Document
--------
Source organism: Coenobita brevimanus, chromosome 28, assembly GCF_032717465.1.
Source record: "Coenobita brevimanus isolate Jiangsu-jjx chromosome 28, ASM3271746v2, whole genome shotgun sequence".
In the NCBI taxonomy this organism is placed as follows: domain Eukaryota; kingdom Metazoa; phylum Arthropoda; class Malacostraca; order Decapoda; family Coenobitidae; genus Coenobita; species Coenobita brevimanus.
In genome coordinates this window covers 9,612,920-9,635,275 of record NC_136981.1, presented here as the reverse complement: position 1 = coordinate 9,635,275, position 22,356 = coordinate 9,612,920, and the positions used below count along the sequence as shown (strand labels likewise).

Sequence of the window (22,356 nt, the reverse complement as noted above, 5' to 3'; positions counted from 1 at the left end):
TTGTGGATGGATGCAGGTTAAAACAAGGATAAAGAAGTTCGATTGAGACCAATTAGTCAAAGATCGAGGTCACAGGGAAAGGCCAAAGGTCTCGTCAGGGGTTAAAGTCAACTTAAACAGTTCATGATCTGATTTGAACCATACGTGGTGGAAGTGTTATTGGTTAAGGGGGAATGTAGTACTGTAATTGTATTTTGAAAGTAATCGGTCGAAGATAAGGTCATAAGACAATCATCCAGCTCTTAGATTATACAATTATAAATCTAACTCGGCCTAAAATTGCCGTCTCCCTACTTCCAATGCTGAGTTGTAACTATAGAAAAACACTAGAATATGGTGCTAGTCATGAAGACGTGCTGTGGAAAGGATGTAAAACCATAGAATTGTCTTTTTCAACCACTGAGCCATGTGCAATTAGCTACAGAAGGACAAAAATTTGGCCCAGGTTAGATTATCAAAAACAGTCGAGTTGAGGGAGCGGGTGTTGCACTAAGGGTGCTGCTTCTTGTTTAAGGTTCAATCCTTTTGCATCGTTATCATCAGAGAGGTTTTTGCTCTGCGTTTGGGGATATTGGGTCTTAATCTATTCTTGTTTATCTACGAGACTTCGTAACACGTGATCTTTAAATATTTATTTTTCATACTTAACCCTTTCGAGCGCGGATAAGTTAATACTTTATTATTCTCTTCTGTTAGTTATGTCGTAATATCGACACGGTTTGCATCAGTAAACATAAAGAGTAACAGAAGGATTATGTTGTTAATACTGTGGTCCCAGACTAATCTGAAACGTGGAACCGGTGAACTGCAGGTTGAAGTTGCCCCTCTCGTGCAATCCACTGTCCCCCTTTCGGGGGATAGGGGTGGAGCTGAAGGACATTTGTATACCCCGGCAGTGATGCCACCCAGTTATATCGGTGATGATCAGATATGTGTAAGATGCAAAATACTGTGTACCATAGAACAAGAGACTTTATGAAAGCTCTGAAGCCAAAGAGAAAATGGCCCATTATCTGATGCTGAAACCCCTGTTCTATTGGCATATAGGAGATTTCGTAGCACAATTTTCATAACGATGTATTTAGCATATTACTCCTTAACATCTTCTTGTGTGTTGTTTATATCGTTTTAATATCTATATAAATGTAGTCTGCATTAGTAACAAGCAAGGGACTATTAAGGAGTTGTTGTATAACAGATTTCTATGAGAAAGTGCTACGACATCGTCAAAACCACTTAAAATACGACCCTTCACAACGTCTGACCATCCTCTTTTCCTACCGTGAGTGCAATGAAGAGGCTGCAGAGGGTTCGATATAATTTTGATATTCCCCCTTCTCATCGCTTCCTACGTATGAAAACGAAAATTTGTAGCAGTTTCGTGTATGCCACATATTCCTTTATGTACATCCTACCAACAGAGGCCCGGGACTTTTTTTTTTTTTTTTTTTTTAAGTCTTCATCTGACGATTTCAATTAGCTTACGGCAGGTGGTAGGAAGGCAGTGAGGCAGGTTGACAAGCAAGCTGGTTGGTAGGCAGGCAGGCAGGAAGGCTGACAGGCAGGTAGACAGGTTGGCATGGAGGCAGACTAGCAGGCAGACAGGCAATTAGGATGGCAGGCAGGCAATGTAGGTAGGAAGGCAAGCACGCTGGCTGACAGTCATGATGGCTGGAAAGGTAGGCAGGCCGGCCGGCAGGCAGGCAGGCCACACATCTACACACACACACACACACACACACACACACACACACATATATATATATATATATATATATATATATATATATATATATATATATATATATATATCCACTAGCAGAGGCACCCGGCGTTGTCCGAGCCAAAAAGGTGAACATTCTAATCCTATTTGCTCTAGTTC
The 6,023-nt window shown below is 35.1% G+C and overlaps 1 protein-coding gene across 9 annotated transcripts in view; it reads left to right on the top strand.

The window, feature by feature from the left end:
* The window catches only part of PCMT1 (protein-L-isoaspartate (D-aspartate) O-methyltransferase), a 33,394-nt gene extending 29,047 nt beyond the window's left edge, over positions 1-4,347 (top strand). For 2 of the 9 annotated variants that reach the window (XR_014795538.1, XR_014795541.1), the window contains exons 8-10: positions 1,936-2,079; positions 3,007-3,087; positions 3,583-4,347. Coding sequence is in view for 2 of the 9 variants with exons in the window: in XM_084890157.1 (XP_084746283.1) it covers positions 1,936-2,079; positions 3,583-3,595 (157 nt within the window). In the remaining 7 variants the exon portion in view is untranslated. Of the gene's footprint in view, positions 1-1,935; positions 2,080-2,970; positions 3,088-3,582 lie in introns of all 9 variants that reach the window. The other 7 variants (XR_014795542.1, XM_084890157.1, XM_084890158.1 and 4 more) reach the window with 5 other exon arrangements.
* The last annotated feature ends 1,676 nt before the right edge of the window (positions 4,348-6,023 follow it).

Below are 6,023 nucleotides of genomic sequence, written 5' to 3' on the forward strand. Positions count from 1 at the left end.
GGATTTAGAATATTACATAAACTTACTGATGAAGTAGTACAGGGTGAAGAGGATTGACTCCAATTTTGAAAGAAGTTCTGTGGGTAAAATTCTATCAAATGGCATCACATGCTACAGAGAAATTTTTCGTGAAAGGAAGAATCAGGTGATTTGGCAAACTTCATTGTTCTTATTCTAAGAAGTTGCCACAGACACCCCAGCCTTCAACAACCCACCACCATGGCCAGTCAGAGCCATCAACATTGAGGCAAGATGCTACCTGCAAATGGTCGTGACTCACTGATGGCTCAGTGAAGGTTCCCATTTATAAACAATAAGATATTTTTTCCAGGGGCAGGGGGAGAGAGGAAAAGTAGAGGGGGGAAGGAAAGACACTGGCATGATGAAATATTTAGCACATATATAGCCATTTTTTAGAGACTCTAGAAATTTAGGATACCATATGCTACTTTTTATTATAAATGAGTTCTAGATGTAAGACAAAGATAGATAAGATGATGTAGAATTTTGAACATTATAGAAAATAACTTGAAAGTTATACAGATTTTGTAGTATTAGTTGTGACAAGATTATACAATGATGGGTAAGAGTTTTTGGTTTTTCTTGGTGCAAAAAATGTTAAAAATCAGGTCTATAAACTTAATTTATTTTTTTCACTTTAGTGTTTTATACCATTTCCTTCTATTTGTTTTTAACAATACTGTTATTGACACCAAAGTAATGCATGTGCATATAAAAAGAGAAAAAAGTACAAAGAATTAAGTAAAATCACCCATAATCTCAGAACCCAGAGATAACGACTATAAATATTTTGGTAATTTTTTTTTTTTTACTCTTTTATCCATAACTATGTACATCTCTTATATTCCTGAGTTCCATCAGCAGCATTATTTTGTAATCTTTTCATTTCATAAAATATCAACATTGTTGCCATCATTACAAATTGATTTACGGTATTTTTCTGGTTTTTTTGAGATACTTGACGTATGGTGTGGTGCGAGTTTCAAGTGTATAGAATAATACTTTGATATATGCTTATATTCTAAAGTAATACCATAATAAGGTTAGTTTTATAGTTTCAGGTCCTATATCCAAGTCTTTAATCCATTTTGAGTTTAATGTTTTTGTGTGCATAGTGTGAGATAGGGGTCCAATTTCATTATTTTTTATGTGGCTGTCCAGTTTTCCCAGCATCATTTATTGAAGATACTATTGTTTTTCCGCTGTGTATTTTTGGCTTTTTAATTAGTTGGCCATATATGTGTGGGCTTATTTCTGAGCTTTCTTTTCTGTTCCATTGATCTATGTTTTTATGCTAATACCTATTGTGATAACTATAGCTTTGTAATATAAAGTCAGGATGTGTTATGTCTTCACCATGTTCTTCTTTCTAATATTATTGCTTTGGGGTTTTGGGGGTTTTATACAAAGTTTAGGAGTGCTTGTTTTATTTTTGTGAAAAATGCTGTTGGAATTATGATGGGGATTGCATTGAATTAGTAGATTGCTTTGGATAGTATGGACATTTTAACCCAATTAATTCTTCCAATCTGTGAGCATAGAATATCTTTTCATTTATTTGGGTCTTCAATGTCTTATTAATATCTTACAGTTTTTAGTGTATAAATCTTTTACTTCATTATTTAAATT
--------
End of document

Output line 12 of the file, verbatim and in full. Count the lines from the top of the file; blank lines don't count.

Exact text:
GGATTTAGAATATTACATAAACTTACTGATGAAGTAGTACAGGGTGAAGAGGATTGACTCCAATTTTGAAAGAAGTTCTGTGGGTAAAATTCTATCAAATGGCATCACATGCTACAGAGAAATTTTTCGTGAAAGGAAGAATCAGGTGATTTGGCAAACTTCATTGTTCTTATTCTAAGAAGTTGCCACAGACACCCCAGCCTTCAACAACCCACCACCATGGCCAGTCAGAGCCATCAACATTGAGGCAAGATGCTACCTGCAAATGGTCGTGACTCACTGATGGCTCAGTGAAGGTTCCCATTTATAAACAATAAGATATTTTTTCCAGGGGCAGGGGGAGAGAGGAAAAGTAGAGGGGGGAAGGAAAGACACTGGCATGATGAAATATTTAGCACATATATAGCCATTTTTTAGAGACTCTAGAAATTTAGGATACCATATGCTACTTTTTATTATAAATGAGTTCTAGATGTAAGACAAAGATAGATAAGATGATGTAGAATTTTGAACATTATAGAAAATAACTTGAAAGTTATACAGATTTTGTAGTATTAGTTGTGACAAGATTATACAATGATGGGTAAGAGTTTTTGGTTTTTCTTGGTGCAAAAAATGTTAAAAATCAGGTCTATAAACTTAATTTATTTTTTTCACTTTAGTGTTTTATACCATTTCCTTCTATTTGTTTTTAACAATACTGTTATTGACACCAAAGTAATGCATGTGCATATAAAAAGAGAAAAAAGTACAAAGAATTAAGTAAAATCACCCATAATCTCAGAACCCAGAGATAACGACTATAAATATTTTGGTAATTTTTTTTTTTTTACTCTTTTATCCATAACTATGTACATCTCTTATATTCCTGAGTTCCATCAGCAGCATTATTTTGTAATCTTTTCATTTCATAAAATATCAACATTGTTGCCATCATTACAAATTGATTTACGGTATTTTTCTGGTTTTTTTGAGATACTTGACGTATGGTGTGGTGCGAGTTTCAAGTGTATAGAATAATACTTTGATATATGCTTATATTCTAAAGTAATACCATAATAAGGTTAGTTTTATAGTTTCAGGTCCTATATCCAAGTCTTTAATCCATTTTGAGTTTAATGTTTTTGTGTGCATAGTGTGAGATAGGGGTCCAATTTCATTATTTTTTATGTGGCTGTCCAGTTTTCCCAGCATCATTTATTGAAGATACTATTGTTTTTCCGCTGTGTATTTTTGGCTTTTTAATTAGTTGGCCATATATGTGTGGGCTTATTTCTGAGCTTTCTTTTCTGTTCCATTGATCTATGTTTTTATGCTAATACCTATTGTGATAACTATAGCTTTGTAATATAAAGTCAGGATGTGTTATGTCTTCACCATGTTCTTCTTTCTAATATTATTGCTTTGGGGTTTTGGGGGTTTTATACAAAGTTTAGGAGTGCTTGTTTTATTTTTGTGAAAAATGCTGTTGGAATTATGATGGGGATTGCATTGAATTAGTAGATTGCTTTGGATAGTATGGACATTTTAACCCAATTAATTCTTCCAATCTGTGAGCATAGAATATCTTTTCATTTATTTGGGTCTTCAATGTCTTATTAATATCTTACAGTTTTTAGTGTATAAATCTTTTACTTCATTATTTAAATT